we arrived yesterday around 11:30 am, after taking a bus at 4 am from mcleod. we were up late trying to get all our tibetan items into our backpacks, and winding yarn into small balls so I can crochet on the train later. . it was freezing on the bus and the attendant would not shut the door for some reason. melinda had her ipod so listening to music was a nice distraction. i am still surprised how many travellers have ipods with them! i am so behind the technology on that one….
we arrived in amritsar and were dumped on the side of a noisy road surrounded by hopeful auto-rickshaw wallahs. the one we chose took us about half way to the golden temple, but no further. i don’t know why. we hiked and finally figured out where to go to check in.
so we covered our heads and removed our shoes and checked out the golden temple scene, including getting a room there, where you can stay for free (though there is a donation box, but they don’t say anything to you about it). it’s pretty amazing–they provide rooms for families and westerners, and any indian travelers can get a mattress and blankets and sleep in the courtyard area of the guest building for free. there is also a gigantic kitchen building with a chapati-making machine and a million silver trays and giant kettles of food and many people (i think volunteers) cutting vegetables, and all day long and maybe all night long you can go into the dining hall and get a free meal! (green dal, and some smooshy sweet rice thing and chapati is what we had yesterday). it’s pretty amazing because it is such a large scale operation, and just simply that THERE IS SUCH A THING AS A FREE LUNCH! just ask the sikhs!
remember to look at a picture of the golden temple by going to my fun links entry. it’s brilliant.
the sikhs are the people who wear turbans–the men i mean (and some of whom were wrongfully targeted in the U.S. after 9/11 with violence). they are super nice and peaceful and all about serving others and working hard. Guru Nanak was the founder, and he had felt fed up with the rules and dietary restrictions of Hinduism and Islam, and also with the fact that the religious life of those two often meant leaving ones family. So he started Sikhism. There is a long history after that, some of which involves the Sikhs having to defend themselves against leaders in the now Pakistan/India area trying to eradicate them, so in addition to being peaceful and service-oriented, they also have a strong warrior history. Their official outfit includes the turban, a special sort of boxer shorts, a wooden comb, an iron bracelet, and some sort of knife or sword on their belt (though I feel like I haven’t seen so many of those, but an American I met last night whose traveled here for 30 years says that most of them do, so I’m still looking). There are many organizations around Punjab that help orphans and people with disabilities and people in need that the Sikhs started. It’s pretty cool. Plus, the old skinny sikhs praying around the temple are pretty fascinating to watch. And the young Sikh boys don’t have long hair under their turbans yet, so they just have this little top knot thing and they are super cute and smiley and curious about foreigners.
Outside the temple compound, however, we are back in a city with all the crazy scooters and pollution (and my sinuses are so unhappy) so that is jarring after the peacefulness of Mcleod Ganj, which really only has 3 roads in the town. We wandered around last night, dodging scooters and peeking into sparkly fabric shops and stands selling clay pots and flowers for putting at shrines.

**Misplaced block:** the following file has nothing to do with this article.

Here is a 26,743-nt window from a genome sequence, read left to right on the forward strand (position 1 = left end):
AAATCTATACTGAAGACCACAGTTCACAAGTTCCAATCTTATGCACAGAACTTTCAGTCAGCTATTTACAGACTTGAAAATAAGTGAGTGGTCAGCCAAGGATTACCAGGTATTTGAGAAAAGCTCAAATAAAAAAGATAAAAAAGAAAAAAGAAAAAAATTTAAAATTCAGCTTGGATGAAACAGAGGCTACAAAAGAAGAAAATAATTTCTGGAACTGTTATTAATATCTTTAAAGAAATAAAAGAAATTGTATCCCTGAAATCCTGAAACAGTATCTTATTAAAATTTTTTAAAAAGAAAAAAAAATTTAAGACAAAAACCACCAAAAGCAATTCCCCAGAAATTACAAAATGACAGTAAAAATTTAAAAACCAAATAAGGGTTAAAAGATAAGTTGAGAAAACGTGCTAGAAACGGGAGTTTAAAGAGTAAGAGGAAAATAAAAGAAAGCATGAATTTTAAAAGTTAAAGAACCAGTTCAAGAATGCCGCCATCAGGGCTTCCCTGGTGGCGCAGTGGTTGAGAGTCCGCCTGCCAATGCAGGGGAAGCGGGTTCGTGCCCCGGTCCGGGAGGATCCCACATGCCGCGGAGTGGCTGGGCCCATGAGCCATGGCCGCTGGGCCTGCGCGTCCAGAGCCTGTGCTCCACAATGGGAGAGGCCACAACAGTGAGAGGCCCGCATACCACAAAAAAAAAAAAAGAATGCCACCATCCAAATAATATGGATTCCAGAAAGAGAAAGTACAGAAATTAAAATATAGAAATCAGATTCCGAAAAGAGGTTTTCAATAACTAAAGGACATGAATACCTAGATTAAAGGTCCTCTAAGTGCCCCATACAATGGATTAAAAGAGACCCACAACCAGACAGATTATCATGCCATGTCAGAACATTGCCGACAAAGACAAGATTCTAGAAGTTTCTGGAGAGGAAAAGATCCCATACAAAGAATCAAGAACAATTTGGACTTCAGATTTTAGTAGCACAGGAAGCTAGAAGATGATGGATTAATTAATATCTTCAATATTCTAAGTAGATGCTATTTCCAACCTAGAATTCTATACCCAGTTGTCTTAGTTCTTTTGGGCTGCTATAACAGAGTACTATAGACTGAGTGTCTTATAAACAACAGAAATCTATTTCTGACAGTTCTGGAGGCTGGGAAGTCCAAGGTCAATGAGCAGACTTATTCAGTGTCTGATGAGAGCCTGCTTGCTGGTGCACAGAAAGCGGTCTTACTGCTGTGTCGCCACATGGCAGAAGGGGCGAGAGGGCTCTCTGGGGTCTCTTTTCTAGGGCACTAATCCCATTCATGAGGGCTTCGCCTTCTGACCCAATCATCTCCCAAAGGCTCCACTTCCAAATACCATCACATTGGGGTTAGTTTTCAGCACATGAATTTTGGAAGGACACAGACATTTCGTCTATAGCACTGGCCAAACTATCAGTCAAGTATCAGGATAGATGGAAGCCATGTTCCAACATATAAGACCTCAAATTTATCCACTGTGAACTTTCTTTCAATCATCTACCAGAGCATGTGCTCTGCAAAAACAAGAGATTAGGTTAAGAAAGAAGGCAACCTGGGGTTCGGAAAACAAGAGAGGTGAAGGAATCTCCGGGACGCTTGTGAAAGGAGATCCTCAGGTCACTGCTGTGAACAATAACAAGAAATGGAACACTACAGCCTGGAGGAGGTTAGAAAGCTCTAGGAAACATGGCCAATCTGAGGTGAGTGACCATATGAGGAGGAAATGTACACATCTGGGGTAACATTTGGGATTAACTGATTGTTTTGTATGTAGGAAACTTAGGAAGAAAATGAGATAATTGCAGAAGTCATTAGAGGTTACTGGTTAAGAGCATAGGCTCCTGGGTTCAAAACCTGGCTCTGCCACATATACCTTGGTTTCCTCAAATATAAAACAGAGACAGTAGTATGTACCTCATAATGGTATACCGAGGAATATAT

Also, our friend Melinda left us this morning at 4a.m.! :( But we may see her again in Goa at the end of the trip. :) She was a fun travelling companion, a sunny CA girl with CA chipperness, and she bought me ice cream and bangley bracelets. What a friend! ;)
This afternoon we get on the 22-hour train ride to Varanasi, possibly the oldest still-existing city in the world, and then, maybe, Sean will take a shower. ;)
I hope this all makes sense…….
lots of love,
just one last note about how nice the tibetans were in the mcleod ganj area. they are wonderful people, very kind and relaxed and enjoyable to be near.
Nov 25, 2006
Melinda & I took the Tibetan Universal Massage course from “Magic” Dondoup this week.
At first it was hard to get excited about going to class, esp. as the daylight hours get shorter, but in the end I enjoyed it. It’s unlike other types of massage I’m familiar with. It’s a blend of maybe P.T., Chiropractic, energy work, Asian medicine, and Swedish massage. I also recieved two sessions this week, from Magic and from his wife, who is also a practitioner, so that helped me learn more about the form. It’s really great. It uses oil, but also some crazy stretches & resistance exercises and big strap they use to create traction and lengthen your back. He also used little cloth pouches with medicine in them (I think some sort of dried plant, not sure) that he’d heat on the electric heater and place on the body. Good stuff! And our hand-outs had good diagrams, so hopefully I’ll remember most of it by the time I return home. ;)
We were supposed to leave this morning (Sat.) but stayed and extra day. (Many people here have this story and stay for weeks and weeks!) We however, will leave Sunday morning around 4 am head to Amritsar and the Golden Temple! :) (you can see the temple by going back to the entry with fun links). Our extra day included a trip to this delicious Korean restaurant we learned about yesterday fro the beebimbab, which really is the funnest food to say ever.